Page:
Bauman spoke out earlier on the holocaust, Zionism, and Israeli belligerence. Its leaders prioritize conflict, not peace, he said. They manipulate holocaust memories to justify occupation harshness.
They do unto others what they deplore having been done to them.
Bauman is a holocaust survivor. He escaped Nazi-occupied Poland. He managed to get into Soviet Russia’s sector. He was forced out of Eastern Europe during Poland’s 1968 anti-Semitic purges.
He calls today’s Israel a “belligerently intolerant, faith-driven ethno-state.” Peace is a non-starter. Advancing it never existed and doesn’t now. “It did not die. It was killed.” It was done so from inception.
Occupation harshness is “toxic” and “corrosive,” he says. It corrupts the “ethics and moral scruples of the occupiers.” Challenging fortress Israel is considered “criminal and treason.”
War and readiness for it erode democratic freedoms. Israeli leaders fear peace. Without conflicts they “don’t know how to govern.” They exploit holocaust memories as “a get-out-jail card for their own depravity and absolution of their sins.”
They do so for ones they’ve “already committed and (others) they are going to commit.”
Bauman’s “radically opposite way of ‘commemorating’ the holocaust can be summarized as follows: It is forbidden to stay silent in the face of Israeli crimes and their persecution of Palestinians exactly because the fate of Jews in Europe had similar beginnings – discrimination, pogroms, ghettoes, concluding with the Shoah.”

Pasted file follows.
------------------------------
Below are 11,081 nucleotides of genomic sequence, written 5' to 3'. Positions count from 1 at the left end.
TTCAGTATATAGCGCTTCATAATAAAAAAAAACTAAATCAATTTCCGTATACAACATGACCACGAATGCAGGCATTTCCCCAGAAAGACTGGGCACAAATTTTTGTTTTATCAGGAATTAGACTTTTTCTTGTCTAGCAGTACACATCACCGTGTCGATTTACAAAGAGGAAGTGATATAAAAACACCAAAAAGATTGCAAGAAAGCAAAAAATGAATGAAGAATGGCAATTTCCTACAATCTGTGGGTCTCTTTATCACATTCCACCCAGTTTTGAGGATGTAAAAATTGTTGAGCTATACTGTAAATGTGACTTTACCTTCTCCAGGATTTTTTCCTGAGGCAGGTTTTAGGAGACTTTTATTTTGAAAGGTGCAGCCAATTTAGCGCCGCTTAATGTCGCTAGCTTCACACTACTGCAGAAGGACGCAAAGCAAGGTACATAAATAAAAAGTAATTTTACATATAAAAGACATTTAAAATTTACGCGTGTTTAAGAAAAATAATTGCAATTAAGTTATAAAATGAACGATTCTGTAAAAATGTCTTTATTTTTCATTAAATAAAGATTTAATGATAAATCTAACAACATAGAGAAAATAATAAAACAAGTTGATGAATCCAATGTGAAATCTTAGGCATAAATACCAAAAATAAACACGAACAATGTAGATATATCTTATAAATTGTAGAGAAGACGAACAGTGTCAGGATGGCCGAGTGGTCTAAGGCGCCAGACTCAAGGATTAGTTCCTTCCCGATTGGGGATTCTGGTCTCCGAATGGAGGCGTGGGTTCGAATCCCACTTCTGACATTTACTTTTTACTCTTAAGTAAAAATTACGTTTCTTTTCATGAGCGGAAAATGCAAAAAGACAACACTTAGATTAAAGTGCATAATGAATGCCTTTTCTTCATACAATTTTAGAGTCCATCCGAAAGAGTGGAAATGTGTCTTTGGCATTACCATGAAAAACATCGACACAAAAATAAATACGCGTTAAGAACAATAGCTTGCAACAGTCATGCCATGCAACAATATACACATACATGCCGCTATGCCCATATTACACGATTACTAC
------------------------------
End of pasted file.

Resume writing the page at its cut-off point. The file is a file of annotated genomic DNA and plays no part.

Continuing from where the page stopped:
Holocaust survivors have a mission, he added. They’re obligated “to prevent another disgracing of civilization.”
Israeli leaders threaten one. It’s ongoing in slow motion. “Hurting people debases and morally destroys those who are doing” it.
It initiates a process anthropologist Gregory Bateson called “schizmogenesis.” It’s a “sequence of action and reaction where each consecutive behavior” exaggerates another. Doing so causes “ever more deepening schism.”
Israel’s been shooting itself in the foot for decades. What can’t go on forever won’t. Bauman is one of many Jewish intellectuals speaking candidly on today’s Israel.
He wants views he considers vital heard and understood. He was invited to Israel to express them. Advanced age didn’t silence him. In November, he’ll be 88.
Stephen Lendman lives in Chicago and can be reached at [email protected].
His new book is titled “Banker Occupation: Waging Financial War on Humanity.”